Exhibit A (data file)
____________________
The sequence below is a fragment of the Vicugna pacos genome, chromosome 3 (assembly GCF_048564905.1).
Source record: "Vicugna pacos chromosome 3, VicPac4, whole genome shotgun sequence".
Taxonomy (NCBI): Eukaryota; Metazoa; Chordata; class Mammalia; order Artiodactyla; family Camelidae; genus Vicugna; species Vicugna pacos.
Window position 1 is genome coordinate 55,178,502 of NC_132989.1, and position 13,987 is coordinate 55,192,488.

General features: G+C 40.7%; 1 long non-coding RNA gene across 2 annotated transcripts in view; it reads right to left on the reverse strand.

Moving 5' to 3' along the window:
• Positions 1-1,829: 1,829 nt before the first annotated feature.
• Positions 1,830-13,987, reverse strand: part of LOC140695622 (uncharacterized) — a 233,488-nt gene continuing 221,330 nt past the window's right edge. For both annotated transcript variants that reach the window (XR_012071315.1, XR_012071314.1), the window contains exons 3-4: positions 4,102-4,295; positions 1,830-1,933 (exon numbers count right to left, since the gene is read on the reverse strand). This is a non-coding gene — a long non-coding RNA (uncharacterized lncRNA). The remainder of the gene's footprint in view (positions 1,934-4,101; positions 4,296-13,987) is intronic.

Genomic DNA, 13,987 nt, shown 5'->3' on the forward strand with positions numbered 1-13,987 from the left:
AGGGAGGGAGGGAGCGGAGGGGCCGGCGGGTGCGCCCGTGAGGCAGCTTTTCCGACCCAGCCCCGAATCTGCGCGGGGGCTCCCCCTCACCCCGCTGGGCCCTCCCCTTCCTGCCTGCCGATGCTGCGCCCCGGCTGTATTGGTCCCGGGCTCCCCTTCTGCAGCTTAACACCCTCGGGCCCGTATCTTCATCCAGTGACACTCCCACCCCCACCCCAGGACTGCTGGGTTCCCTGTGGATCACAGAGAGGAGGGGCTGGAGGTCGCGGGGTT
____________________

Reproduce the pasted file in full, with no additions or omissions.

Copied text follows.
The sequence below is a fragment of the Vicugna pacos genome, chromosome 3 (assembly GCF_048564905.1).
Source record: "Vicugna pacos chromosome 3, VicPac4, whole genome shotgun sequence".
Taxonomy (NCBI): Eukaryota; Metazoa; Chordata; class Mammalia; order Artiodactyla; family Camelidae; genus Vicugna; species Vicugna pacos.
Window position 1 is genome coordinate 55,178,502 of NC_132989.1, and position 13,987 is coordinate 55,192,488.

General features: G+C 40.7%; 1 long non-coding RNA gene across 2 annotated transcripts in view; it reads right to left on the reverse strand.

Moving 5' to 3' along the window:
• Positions 1-1,829: 1,829 nt before the first annotated feature.
• Positions 1,830-13,987, reverse strand: part of LOC140695622 (uncharacterized) — a 233,488-nt gene continuing 221,330 nt past the window's right edge. For both annotated transcript variants that reach the window (XR_012071315.1, XR_012071314.1), the window contains exons 3-4: positions 4,102-4,295; positions 1,830-1,933 (exon numbers count right to left, since the gene is read on the reverse strand). This is a non-coding gene — a long non-coding RNA (uncharacterized lncRNA). The remainder of the gene's footprint in view (positions 1,934-4,101; positions 4,296-13,987) is intronic.

Genomic DNA, 13,987 nt, shown 5'->3' on the forward strand with positions numbered 1-13,987 from the left:
AGGGAGGGAGGGAGCGGAGGGGCCGGCGGGTGCGCCCGTGAGGCAGCTTTTCCGACCCAGCCCCGAATCTGCGCGGGGGCTCCCCCTCACCCCGCTGGGCCCTCCCCTTCCTGCCTGCCGATGCTGCGCCCCGGCTGTATTGGTCCCGGGCTCCCCTTCTGCAGCTTAACACCCTCGGGCCCGTATCTTCATCCAGTGACACTCCCACCCCCACCCCAGGACTGCTGGGTTCCCTGTGGATCACAGAGAGGAGGGGCTGGAGGTCGCGGGGTT